In it, but not of it. TPM DC
Mooney's been creative with his defense of his latest migration (he ran for the New Hampshire House of Representatives while a senior at Dartmouth College too but lost). In one interview he brushed off state lines and argued that so many people move between Maryland and West Virginia it's practically the same constituency. In an interview with National Review, Mooney compared leaving Maryland to members of his family leaving Communist Cuba.
"I moved about half an hour from where I lived," Mooney told the conservative magazine. "I moved just from one side of the Potomac to the other. You know my mother's a refugee from Cuba. That country was taken over by the Communists —I'm now a refugee from Maryland!"
Mooney had originally been planning to run for Rep. Roscoe Bartlett's (R-MD) seat and even worked for the congressman in the hopes of succeeding him when he retired. Instead, in 2012, Bartlett decided to run for re-election and Mooney had to change his candidacy, since he had already filed paperwork to run for Barlett's seat. Mooney opted to keep the funds he had already raised in Maryland to run to succeed Bartlett and use them for his West Virginia run.
The carpetbagger charge is one Mooney's had to address numerous times. After all, Mooney was not only a state senator representing neighboring Frederick, Maryland, he also served as the chairman of the Maryland Republican Party.
Money is a hard-line conservative. In announcing his candidacy he promised to "stand up to the gun grabbers, the radical pro-abortion zealots, the tax hikers and out of control government agencies such as the EPA and the IRS."
In the Maryland state legislature which he served in since 1999, Mooney warned that gays and lesbians were trying to gain legal recognition as minorities. (Mooney was a big opponent of same-sex marriage in the state, first stalling legislation in the legislature before advocates put it on the ballot in Maryland in 2012.)
"Even if homosexual 'marriage' comes in, it's not going to stop; the radicals pushing this stuff are not going to stop," Mooney said in 2008 according to CNSNews.com."They're going to go for 'hate speech.' If you actually speak against the homosexual lifestyle, maybe from the pulpit if you're a pastor then you're in trouble."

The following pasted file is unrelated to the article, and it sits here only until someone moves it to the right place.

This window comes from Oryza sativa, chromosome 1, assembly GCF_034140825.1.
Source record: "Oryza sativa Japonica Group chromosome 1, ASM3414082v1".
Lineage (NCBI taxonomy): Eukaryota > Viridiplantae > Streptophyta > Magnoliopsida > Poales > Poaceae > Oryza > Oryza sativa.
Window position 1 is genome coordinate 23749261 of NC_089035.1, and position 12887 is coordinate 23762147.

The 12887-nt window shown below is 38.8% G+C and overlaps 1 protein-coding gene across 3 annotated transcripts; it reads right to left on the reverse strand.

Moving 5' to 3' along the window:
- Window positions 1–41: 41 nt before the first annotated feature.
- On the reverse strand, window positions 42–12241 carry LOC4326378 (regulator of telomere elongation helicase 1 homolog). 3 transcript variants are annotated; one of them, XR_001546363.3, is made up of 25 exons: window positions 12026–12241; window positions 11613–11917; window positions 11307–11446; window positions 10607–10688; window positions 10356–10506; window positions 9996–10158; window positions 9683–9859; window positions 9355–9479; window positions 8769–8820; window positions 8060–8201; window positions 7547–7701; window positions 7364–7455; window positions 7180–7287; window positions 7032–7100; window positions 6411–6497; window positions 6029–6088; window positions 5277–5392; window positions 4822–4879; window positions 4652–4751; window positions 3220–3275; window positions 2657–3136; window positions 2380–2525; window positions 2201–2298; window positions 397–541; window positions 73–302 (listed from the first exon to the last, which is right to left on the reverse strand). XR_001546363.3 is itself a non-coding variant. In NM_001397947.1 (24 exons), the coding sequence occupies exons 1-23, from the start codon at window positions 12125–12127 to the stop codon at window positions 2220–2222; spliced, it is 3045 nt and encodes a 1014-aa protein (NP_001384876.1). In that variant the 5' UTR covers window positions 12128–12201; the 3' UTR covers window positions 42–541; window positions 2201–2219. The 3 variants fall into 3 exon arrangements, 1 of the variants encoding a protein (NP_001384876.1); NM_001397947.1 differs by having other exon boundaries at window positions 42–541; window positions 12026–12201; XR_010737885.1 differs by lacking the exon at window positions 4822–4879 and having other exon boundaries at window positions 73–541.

As a state lawmaker in 2004 Mooney also pushed legislation blocking federal courts from making rulings on religious monuments. And Mooney, along with other lawmakers, pushed legislation cutting abortion coverage from Maryland's Medicaid program.
Now he's running for Congress. Mooney is one of seven Republicans and two Democrats vying for Capito's seat -- but he's been able to win the support from the Citizens United Political Victory Fund, The Madison Project and The Gun Owners of America, among others.
Arguably though Mooney's most divisive part of his resume may be his time as Maryland Republican Party chairman, after he lost re-election as a state senator in 2010. He was seen as a partisan flamethrower that turned off even some Republicans, according to Maryland columnist Josh Kurtz. Mooney was also seen as using the top Maryland Republican seat as a placeholder until some other, bigger seat somewhere opened up (even when he was first elected chairman there was speculation about where Mooney would go next).
Brian Griffiths, a Maryland blogger and critic of Mooney's, wrote an op-ed describing him as more focused on raising money for his future political plans than raising money for his state party.
“We certainly didn’t expect him to abandon his home state, though,” Griffiths told the Gazette. “Frankly, I think it is blind ambition."
(Photo credit: Alex Mooney for Congress)
Correction: This article incorrectly stated the total number of candidates running for Capito's seat. There are nine, two Democrats and seven Republicans. We regret the error.